These attacks have a common thread — they rely on gender stereotypes and deeply entrenched discriminatory social norms in an attempt to silence those who challenge the age-old system of gender inequality. However, these defenders will not be silenced, and we must stand in solidarity with them against these cowardly attacks.

This is why my Office has decided to launch a campaign to pay tribute to women and men who defy stereotypes and fight for women’s human rights. The campaign runs from Human Rights Day, December 10 this year, to International Women’s Day, March 8, 2015. We encourage everyone to join the ranks of these strong and inspiring advocates, on social media and on the ground.

As we approach the 20-year anniversary of Beijing, discrimination and violence against women, and the stereotypes that confine them into narrowly fixed roles must end. Women have the right to make their own decisions about their lives and their bodies. Guaranteeing and implementing these rights are non-negotiable obligations of all States. Women human rights defenders were instrumental in securing the ambitious program laid out in Beijing. Their work, their activism and their courage deserve our recognition, our support and our respect.”

Stand in Solidarity With Courageous Womens Human Rights Defenders | UN Women.

IM-Defensoras: women human rights defenders in Central America support each other

February 25, 2014

MDG : Women activists in Latin America  : protest against violence in Mexico

(A woman protesting against violence (c) Yuri Cortez/AFP/Getty Images)

An excellent piece in the Guardian of 25 February by Jo Tuckman describes the impact of the Mesoamerican Human Rights Defenders’ Initiative [IM-Defensoras] which through solidarity tries to protect woman human rights defenders. The Honduran Berta Cáceres – who has been under threat for years because of her campaign against extractive industries – says that without solidarity from her peers, it could all be over. “The solidarity is why I am alive and why I am here,” she told a recent meeting of the IM-Defensoras in the Mexican capital. “And, of course, we are committed to continue.” (https://thoolen.wordpress.com/tag/berta-caceres/)

IM-Defensoras is a three-year-old effort to provide women rights defenders in the Central American region with protection mechanisms that are gender-sensitive and adapted to different contexts, and that go beyond traditional options. The organisers of IM-Defensoras say activists in Central America are increasingly being targeted and governmental protection is rarely effective and difficult to trust. The initiative documented 414 attacks on women activists between 2010 and 2012, a period in which it says 38 women were killed, with the vast majority of their deaths blamed on the state.

The initiative is built around the creation of national networks of activists. So far, these have been set up in Mexico, Guatemala, Honduras, El Salvador and Nicaragua, with about 360 members. The plan is to expand these networks and set up new ones in Costa Rica and Panama. The importance of the networks stems partly from the recognition that women activists are usually less able to rely on family and organisational support than men. For example, a female leader in danger is much likelier to face pressure from her family, or even from male colleagues, to withdraw from activism. “The gender perspective means recognising that women defenders have already broken the rules“.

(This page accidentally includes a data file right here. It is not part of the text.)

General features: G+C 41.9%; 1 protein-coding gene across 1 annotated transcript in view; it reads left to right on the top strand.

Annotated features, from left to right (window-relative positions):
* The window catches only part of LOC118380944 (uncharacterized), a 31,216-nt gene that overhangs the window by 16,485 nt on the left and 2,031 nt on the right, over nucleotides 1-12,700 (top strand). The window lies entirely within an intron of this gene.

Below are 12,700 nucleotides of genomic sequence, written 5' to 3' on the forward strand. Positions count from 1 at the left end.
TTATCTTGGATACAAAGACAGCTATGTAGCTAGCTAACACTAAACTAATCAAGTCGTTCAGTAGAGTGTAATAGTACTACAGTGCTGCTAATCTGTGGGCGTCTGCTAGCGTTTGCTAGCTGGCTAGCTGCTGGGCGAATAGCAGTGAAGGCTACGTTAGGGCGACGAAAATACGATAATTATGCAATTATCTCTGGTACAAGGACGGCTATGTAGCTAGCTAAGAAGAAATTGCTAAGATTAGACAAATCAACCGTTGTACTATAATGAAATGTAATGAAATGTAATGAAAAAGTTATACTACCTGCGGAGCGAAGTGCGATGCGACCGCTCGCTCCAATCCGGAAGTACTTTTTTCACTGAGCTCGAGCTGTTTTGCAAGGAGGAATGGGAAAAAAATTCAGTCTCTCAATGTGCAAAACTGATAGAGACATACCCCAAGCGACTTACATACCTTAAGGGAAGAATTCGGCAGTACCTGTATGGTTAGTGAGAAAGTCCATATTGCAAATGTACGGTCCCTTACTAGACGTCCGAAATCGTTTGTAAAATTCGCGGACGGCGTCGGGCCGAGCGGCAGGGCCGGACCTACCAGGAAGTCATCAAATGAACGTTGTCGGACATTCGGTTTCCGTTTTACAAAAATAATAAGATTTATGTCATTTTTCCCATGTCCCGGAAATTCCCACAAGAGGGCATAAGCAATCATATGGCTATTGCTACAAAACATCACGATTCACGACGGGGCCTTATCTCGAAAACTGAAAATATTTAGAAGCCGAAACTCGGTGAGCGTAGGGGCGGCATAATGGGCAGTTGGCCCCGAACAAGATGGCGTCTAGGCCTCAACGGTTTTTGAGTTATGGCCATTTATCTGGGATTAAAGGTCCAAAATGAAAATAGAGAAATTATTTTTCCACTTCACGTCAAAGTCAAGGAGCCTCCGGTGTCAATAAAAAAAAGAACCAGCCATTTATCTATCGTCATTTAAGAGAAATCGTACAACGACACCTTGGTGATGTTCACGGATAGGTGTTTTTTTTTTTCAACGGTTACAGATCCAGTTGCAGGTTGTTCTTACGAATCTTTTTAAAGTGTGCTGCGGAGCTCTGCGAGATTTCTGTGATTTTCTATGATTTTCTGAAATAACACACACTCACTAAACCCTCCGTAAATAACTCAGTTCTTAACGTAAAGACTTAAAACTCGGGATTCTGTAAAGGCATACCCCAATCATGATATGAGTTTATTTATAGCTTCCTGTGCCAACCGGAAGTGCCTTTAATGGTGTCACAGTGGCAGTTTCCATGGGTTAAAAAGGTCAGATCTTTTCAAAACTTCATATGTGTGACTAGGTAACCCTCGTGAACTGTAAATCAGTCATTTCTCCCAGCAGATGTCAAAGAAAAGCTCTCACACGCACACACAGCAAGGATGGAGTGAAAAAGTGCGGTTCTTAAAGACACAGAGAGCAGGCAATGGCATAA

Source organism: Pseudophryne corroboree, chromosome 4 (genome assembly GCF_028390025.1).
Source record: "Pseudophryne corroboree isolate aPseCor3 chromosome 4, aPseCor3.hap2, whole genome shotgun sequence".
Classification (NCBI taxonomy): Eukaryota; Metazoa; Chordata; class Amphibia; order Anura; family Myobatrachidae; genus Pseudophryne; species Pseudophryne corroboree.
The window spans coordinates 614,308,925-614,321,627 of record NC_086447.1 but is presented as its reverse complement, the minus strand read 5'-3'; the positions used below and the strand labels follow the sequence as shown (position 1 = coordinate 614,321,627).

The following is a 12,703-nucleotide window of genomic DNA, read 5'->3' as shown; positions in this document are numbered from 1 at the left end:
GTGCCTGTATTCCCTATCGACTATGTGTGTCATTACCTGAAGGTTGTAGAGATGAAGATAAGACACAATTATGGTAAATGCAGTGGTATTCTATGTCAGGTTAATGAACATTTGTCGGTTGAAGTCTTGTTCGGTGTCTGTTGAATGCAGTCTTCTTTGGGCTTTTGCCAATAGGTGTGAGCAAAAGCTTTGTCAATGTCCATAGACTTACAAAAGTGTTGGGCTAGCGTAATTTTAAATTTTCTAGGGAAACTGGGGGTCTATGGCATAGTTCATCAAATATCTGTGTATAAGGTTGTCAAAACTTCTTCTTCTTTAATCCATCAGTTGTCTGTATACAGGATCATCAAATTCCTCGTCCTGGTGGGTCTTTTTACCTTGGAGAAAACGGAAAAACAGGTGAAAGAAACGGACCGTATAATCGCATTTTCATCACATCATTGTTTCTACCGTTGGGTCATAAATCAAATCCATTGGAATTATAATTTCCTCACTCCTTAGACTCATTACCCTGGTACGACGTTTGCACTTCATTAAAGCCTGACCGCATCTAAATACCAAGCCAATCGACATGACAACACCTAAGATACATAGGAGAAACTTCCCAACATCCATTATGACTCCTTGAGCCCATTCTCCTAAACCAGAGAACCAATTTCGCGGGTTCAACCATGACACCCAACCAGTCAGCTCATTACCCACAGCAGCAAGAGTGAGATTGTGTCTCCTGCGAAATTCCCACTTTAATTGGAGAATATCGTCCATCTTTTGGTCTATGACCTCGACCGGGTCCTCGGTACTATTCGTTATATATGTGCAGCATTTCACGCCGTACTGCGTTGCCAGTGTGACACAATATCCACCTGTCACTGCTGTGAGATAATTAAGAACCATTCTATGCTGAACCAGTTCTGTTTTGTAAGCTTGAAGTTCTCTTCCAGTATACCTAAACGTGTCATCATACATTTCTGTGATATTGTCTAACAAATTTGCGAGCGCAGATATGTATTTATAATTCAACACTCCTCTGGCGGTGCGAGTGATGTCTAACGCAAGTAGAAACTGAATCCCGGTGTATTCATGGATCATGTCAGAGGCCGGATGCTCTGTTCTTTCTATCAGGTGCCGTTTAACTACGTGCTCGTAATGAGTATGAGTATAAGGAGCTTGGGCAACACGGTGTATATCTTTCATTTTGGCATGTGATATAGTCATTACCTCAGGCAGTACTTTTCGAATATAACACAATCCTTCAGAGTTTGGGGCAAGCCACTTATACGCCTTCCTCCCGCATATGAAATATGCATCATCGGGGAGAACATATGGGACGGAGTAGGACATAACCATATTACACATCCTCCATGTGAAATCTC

The networks are the basis of most of the work of IM-Defensoras. In times of emergency, the networks may draw attention to a credible death threat or organise temporary exile, for example. They devise strategies that take into account complications such as whether an activist also has children.

The Guardian article also draws attention to an often overlooked aspect of support networks: fighting stress. The initiative also encourages activists to pay attention to the stress they accumulate from sustained threats, attacks, sexual harassment and smear campaigns. The risk of burnout is increased further by the fact that most women activists receive no salary and so also undertake paid work, at the same time as spending several hours a day on domestic chores. After getting supportive messages, Lolita Chávez, a Guatemalan K´iche’ (Mayan language) human rights defender is quoted as saying:  “I said to myself: ‘Maybe others think I am a terrorist but there are sisters telling me I am a defender of human rights’,”… “It was a counterbalance.” Chávez also spent three weeks in Mexico at a workshop to help her look after her own mental and physical health, which, like most women activists, she had neglected for years. “The initiative has filled me with life, but there are many sisters out there who are still waiting for this kind of support,” Chávez told the Mexico City meeting. “It is possible to do what we do and not be a martyr.” (see also: http://thoolen.wordpress.com/2014/01/29/lolita-chavez-about-land-and-life-in-peril-in-guatemala/)

 

Central American women put their lives on the line for human rights | Global development | theguardian.com.

Afghan women human rights defenders in the picture today

February 11, 2014

Human rights of women in Afghanistan were at the forefront of the international agenda after the fall of the Taliban in 2001. Thirteen years later, nine Afghan women human rights defenders working at the front line reflect on the progress that has been made over the last years, as well as on the risks they have faced because of their work. Today, new challenges arise, as the lack of commitment at national and international level endangers past achievements and the continuation of progress in the near future. Dublin-based Frontline Defenders published the following video in 2 parts:Frontline NEWlogos-1 condensed version - cropped

part 1:

part 2: